Emily Dickinson, Hope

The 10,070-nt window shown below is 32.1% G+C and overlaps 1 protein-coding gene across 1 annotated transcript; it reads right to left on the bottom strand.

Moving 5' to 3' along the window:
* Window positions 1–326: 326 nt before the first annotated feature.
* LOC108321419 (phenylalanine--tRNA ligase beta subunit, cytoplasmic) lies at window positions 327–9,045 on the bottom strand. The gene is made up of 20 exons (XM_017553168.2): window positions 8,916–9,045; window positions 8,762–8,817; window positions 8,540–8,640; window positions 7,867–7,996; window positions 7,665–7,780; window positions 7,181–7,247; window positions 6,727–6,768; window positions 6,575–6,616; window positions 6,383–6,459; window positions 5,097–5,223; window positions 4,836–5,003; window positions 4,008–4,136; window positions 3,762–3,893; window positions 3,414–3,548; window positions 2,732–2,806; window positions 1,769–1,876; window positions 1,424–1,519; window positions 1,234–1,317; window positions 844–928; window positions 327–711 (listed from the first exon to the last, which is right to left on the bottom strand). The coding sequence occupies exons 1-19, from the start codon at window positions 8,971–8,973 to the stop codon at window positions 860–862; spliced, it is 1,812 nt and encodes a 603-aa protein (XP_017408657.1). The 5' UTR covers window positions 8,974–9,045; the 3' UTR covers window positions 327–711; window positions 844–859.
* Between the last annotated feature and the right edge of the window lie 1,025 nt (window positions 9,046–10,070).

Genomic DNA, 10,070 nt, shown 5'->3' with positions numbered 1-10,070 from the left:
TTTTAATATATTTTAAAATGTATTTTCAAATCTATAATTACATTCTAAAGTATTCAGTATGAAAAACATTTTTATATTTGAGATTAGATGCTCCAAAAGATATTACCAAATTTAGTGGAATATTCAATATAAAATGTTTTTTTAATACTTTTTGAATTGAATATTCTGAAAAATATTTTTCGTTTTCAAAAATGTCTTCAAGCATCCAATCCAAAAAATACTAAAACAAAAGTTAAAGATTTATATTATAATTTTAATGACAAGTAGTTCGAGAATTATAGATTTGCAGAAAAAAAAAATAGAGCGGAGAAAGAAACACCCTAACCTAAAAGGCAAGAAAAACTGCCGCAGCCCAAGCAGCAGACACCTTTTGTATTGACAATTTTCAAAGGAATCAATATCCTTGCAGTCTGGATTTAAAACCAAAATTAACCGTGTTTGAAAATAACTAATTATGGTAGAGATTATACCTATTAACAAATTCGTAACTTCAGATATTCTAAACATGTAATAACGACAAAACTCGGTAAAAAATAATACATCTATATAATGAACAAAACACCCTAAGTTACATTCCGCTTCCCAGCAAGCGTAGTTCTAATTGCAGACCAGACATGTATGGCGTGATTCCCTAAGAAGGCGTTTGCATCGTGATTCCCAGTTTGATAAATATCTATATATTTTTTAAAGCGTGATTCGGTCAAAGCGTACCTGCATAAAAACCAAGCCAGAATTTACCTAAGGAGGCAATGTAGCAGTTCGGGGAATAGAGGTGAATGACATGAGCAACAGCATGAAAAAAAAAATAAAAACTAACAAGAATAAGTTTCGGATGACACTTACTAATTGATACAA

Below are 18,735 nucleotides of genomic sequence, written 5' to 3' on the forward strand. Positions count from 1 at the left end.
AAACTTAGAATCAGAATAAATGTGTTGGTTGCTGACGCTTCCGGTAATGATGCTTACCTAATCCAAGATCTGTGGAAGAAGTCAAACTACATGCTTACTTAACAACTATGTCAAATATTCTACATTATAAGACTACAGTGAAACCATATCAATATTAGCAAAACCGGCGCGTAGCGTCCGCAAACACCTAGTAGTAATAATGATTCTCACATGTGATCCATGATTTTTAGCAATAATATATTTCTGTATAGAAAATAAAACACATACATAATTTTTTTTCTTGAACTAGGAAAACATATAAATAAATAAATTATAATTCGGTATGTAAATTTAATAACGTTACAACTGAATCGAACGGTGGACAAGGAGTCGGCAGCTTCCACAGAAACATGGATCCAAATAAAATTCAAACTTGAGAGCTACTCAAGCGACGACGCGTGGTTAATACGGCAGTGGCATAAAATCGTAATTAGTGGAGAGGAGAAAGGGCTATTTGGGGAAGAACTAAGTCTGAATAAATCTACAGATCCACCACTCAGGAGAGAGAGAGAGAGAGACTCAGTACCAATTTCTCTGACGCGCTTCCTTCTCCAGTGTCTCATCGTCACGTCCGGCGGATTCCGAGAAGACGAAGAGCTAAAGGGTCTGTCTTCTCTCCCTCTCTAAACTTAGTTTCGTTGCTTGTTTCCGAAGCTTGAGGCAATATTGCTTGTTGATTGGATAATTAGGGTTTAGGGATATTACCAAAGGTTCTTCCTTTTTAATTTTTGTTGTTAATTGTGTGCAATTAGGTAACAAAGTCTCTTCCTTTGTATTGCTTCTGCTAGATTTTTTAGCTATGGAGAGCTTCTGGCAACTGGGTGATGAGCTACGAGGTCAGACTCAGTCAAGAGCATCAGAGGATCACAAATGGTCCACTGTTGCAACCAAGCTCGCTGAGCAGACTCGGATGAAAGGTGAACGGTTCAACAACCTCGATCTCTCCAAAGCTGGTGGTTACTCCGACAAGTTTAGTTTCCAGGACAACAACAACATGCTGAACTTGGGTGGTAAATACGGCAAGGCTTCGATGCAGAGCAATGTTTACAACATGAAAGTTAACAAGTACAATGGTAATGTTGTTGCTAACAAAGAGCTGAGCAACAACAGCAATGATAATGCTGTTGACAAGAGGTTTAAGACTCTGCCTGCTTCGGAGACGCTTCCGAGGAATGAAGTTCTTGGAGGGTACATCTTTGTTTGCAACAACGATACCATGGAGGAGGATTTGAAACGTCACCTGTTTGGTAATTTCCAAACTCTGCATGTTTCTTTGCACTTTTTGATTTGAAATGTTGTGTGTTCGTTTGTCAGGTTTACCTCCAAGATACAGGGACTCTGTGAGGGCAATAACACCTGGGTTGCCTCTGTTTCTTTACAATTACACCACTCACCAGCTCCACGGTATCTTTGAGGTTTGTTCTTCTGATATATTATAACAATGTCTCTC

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Wish, anticipate, long after, want; all these words can be used to reinstate one four letter word: hope. By definition the word hope means: Desire accompanied by expectation of fulfillment [ (Funk and Wagnalls Standard Desk Dictionary) ]. In Emily Dickinson’s poem, Hope, she utilizes her poetic ability in order to portray to the reader her personal meaning of the word hope. Within something merely written in twelve lines, Dickinson uses metaphor, diction, and tone to explain something that is not as easy to fully comprehend as it is to have. In Hope Dickinson metaphorically uses a bird to depict the word hope. Dickinson says, “‘Hope’ is the thing with feathers – that perches in the soul – and sings that tune without the words.” [ (Meyer) ]. When reading these first few lines of the poem you imagine one of God’s majestic creations: the beautiful blue bird. This blue bird is specifically placed outside your window singing that happy tune to put energy in your step during the morning. In this poem Dickinson did not choice to only portray the blissful elements of hope, but also the poignant elements. “And sore must be the storm – that could abash the little Bird – that kept so many warm.” [ (Meyer) ]. Yes, hope is one of the things that will help you endure the tunnel in order to reach the light at the end, but as we all know many times there is that wrong turn that’s going to make that light seem even further. That’s when the popular saying, “Do not crush my hopes,” comes in

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